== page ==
Turner Broadcasting and WME/IMG kick off the second season of ELeague featuring Valve’s Counter-Strike: Global Offensive (CS:GO) on October 21 with 16 teams vying for the championship. After Virtus.pro defeated Fnatic at the Cobb Energy Performing Arts Centre in Atlanta to complete the inaugural $1.4 million season, Turner decided to make some changes.
ESports fans consumed over 800 million gross minutes of video on TBS and Twitch during the inaugural season. Eleague also attracted more than 3.4 million new viewers to TBS during its 10-week season, with the audience composition consisting heavily of millennial viewers falling in the coveted male 18-34 demographic.
Christina Alejandre, general manager of ELeague and vice president of eSports at Turner Sports, told [a]listdaily that the new shortened season will help offset the fatigue from the inaugural season.
“By shortening the season, we make every match matter as we head into group stages,” Alejandre said. “We saw fatigue from the players, the teams and the community by the end of season 1. CS:GO is a crowded space and we want to make sure we program things strategically to maximize viewership and engagement.”
Last season ELeague had six weeks of group play, a last chance qualifier and quarterfinals, semifinals and a championship that stretched out over nine weeks. This year had preliminaries online and will have four weeks of group stages, which will occur twice weekly instead of four days a week, and then one week of playoffs.
“You can see fatigue in the community with so much CS:GO content out there and with players having to decide which tournament to participate in,” Alejandre said. “We have active relationships with other tournament organizers to try to make sure our schedules align, or if they overlap we give a heads-up. There’s a whole group of us discussing scheduling. We maintain an open and honest conversation that puts the least amount of strain as possible on the teams, players and community.”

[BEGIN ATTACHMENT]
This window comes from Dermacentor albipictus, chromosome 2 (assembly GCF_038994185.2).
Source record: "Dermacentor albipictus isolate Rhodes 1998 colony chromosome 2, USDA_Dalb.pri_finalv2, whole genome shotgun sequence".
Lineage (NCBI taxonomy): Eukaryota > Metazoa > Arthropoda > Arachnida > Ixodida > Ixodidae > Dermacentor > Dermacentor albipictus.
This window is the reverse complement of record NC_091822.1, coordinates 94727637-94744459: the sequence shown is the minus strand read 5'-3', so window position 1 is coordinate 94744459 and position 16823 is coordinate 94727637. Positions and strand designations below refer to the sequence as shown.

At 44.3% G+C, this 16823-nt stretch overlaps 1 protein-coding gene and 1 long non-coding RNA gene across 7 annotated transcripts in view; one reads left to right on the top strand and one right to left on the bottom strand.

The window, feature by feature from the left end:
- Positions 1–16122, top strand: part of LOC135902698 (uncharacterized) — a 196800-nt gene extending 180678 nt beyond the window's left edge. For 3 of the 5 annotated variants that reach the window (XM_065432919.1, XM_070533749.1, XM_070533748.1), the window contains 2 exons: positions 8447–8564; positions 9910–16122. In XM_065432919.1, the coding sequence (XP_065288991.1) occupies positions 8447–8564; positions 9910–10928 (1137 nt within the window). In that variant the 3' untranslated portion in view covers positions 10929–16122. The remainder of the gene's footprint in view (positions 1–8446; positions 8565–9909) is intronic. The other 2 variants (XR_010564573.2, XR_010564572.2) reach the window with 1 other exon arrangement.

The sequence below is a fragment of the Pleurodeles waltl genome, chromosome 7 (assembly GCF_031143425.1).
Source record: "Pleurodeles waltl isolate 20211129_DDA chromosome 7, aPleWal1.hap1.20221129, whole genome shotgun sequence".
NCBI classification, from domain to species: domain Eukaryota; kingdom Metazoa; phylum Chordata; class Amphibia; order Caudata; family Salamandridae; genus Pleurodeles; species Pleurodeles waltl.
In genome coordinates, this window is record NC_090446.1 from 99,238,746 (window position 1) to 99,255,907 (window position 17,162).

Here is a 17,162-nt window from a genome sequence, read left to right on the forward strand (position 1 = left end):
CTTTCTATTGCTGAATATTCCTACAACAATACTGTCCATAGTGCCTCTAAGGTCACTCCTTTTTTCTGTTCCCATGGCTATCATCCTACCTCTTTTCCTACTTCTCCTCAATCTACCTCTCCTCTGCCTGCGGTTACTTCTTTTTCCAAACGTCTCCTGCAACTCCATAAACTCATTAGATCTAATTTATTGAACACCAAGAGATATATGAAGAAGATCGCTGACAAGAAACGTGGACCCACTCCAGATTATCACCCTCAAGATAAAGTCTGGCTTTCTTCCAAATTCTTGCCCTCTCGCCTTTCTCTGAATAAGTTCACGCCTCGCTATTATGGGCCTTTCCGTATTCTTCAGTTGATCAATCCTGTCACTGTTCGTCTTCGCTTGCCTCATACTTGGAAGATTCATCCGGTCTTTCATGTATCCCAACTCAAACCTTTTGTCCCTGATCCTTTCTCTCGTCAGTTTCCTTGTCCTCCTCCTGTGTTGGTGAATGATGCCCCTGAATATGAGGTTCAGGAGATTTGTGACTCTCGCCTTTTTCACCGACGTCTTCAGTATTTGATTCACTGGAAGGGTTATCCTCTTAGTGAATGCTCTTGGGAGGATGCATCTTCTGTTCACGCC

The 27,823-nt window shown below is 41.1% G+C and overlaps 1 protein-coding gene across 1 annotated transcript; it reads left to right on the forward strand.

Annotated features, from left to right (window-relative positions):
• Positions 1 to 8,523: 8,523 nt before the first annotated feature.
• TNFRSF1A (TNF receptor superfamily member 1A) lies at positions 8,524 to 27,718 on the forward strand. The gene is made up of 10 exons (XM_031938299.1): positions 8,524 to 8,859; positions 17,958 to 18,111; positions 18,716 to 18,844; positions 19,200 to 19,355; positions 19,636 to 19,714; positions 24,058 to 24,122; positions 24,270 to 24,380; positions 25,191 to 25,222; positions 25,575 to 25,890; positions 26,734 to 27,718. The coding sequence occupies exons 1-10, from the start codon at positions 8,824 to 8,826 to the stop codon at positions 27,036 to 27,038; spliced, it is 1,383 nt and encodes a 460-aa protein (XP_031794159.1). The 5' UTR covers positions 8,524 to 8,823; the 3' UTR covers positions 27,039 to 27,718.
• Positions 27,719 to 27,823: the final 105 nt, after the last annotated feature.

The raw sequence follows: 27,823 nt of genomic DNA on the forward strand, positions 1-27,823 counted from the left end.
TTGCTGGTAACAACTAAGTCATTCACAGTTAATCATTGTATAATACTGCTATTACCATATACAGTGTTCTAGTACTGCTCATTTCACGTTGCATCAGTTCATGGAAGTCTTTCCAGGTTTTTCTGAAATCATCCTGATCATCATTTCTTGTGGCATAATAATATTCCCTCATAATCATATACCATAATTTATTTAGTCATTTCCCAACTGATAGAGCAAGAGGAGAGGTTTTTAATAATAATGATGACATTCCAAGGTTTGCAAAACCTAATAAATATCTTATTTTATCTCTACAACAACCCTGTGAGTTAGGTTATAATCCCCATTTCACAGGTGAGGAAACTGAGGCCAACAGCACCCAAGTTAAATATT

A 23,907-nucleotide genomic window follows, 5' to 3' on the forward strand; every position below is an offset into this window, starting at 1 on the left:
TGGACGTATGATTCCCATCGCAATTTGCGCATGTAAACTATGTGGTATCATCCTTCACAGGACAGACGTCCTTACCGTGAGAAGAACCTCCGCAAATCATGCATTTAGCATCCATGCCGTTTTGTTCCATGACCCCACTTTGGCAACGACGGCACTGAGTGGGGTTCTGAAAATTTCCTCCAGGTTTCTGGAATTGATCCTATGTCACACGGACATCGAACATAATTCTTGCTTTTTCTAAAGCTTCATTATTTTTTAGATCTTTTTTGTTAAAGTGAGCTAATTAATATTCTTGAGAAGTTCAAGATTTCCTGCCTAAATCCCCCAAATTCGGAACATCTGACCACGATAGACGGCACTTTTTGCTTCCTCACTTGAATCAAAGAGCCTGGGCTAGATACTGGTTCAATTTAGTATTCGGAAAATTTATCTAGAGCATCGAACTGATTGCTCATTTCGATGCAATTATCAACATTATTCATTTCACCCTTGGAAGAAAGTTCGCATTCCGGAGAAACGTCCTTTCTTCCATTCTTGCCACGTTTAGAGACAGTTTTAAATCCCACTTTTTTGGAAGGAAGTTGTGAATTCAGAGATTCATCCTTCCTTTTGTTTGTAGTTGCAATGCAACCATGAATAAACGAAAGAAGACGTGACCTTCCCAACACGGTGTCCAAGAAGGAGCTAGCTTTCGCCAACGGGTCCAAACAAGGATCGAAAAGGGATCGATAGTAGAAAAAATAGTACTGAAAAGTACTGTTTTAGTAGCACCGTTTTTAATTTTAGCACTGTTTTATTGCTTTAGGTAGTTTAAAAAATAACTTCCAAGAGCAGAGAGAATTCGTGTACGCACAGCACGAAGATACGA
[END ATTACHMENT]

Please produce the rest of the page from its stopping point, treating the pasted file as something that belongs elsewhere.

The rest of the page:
In its second season, Eleague will continue to feature a limited commercial break format, including advertising, branding and content from official marketing partners Domino’s, Credit Karma, Arby’s, Buffalo Wild Wings and HyperX.
Alejandre said Arby’s came into the ELeague relationship saying they didn’t want to be the guys who weren’t invited to the party and just showed up.
“We collaborated with them to ensure their integration into ELeague was natural and authentic to the space,” Alejandre said. “You can see that the commercials they ran on TV were all about CS:GO and ELeague. They nailed the tone, as well. One of the great things we saw was people tweeting about Arby’s commercials during ELeague. How often does that happen other than for Super Bowl commercials?”
Alejandre said Buffalo Wild Wings did a phenomenal job of showing the game in their restaurants during the first season—something that will continue into season 2. “People have been doing viewing parties in restaurants, which adds some validity to the space and the community,” Alejandre said. “They can go to a restaurant with beer and wings and watch ELeague. You never had that before. They’re also working with us on their creative, so eSports is treated like it should be.”
Alejandre said the key sponsors aren’t changing things up for season 2. “Their learnings were positive,” Alejandre said. “They saw a lot of good feedback on it. There wasn’t much to tweak or change.”
Turner partnered with Asus to sponsor the recent Overwatch Open they organized in conjunction with FaceIt. Alejandre said CS:GO and Overwatch complement each other. “It’s a different type of game and experience, but it still has the undertones of a first-person shooter,” Alejandre said. “We’re seeing a lot of crossover with casters, players and fans.”
Moving forward, there could be potential for more Overwatch. “We are constantly looking at ways to expand our eSports portfolio,” Alejandre said. “We’re trying to align ourselves with the right brands and partners. Overwatch provided a good opportunity to work with a different IP. They’re a new game, so maybe they’re not ready to do an entire season. We worked with FaceIt and we’re happy with the results.”
Alejandre said additional one-off open events will be decided on a case-by-case basis with new games and experiments. “We have to develop the right product for the right brand and the right game,” Alejandre said. “It depends on the situation and where the game is.”
To date, ELeague has focused on PC games, but Alejandre said it’s looking at console and mobile games. “We’re evaluating every platform,” Alejandre said. “We’re looking at everything.”